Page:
Billy Beane, the Oakland GM was one of the first to employ computers to crunch statistical data on ball players. As a result, he was able to exploit inefficiencies in the market, and to identify mispricings (i.e. buy the talent he wanted at a relatively reasonable price). After a while, the same approach was adopted by most teams in the league. So, the strategy stopped providing "abnormal returns". Now, since everyone uses this approach, a team must also use it or end up behind.
Michael Lewis's book, Moneyball, is the story of an innovative manager who exploits an inefficiency in baseball's labor market over a prolonged period of time. We evaluate this claim by applying standard econometric procedures to data on player productivity and compensation from 1999 to 2004. These methods support Lewis's argument that the valuation of different skills was inefficient in the early part of this period, and that this was profitably exploited by managers with the ability to generate and interpret statistical knowledge. This knowledge became increasingly dispersed across baseball teams during this period. Consistent with Lewis's story and economic reasoning, the spread of this knowledge is associated with the market correcting the original mis-pricing.Click here for the downloadable version.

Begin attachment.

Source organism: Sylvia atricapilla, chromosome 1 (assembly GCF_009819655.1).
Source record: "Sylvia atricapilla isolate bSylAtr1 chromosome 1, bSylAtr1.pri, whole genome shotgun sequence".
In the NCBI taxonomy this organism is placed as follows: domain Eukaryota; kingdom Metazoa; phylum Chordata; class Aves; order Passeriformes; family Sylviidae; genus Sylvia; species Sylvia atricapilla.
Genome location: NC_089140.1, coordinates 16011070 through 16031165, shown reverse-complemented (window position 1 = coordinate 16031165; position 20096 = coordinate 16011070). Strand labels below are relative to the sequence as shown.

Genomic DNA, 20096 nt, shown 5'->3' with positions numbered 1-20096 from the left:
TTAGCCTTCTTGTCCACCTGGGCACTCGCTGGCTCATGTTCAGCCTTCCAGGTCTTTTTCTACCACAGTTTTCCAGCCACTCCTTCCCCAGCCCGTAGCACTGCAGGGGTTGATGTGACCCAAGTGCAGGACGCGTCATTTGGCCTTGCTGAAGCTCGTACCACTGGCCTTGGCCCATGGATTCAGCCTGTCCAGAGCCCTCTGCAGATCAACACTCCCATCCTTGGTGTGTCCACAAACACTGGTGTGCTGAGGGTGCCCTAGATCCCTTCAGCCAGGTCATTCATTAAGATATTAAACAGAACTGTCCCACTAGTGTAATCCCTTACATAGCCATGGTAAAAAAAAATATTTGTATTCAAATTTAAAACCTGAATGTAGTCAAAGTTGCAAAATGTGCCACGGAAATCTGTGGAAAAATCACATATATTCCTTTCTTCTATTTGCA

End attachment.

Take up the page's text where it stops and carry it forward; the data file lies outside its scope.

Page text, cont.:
The parallel to financial markets is clear - an inefficient markets can be exploited at first by new "technology" (I use the term in the general sense to include hardware, software, and new methodologies like valuation models) . If there'is money to be made, the abnormal profits due to a mispricing dissappear over time. Once people know about the mispricing, it disappears.
You've gotta love when theory gets confirmed.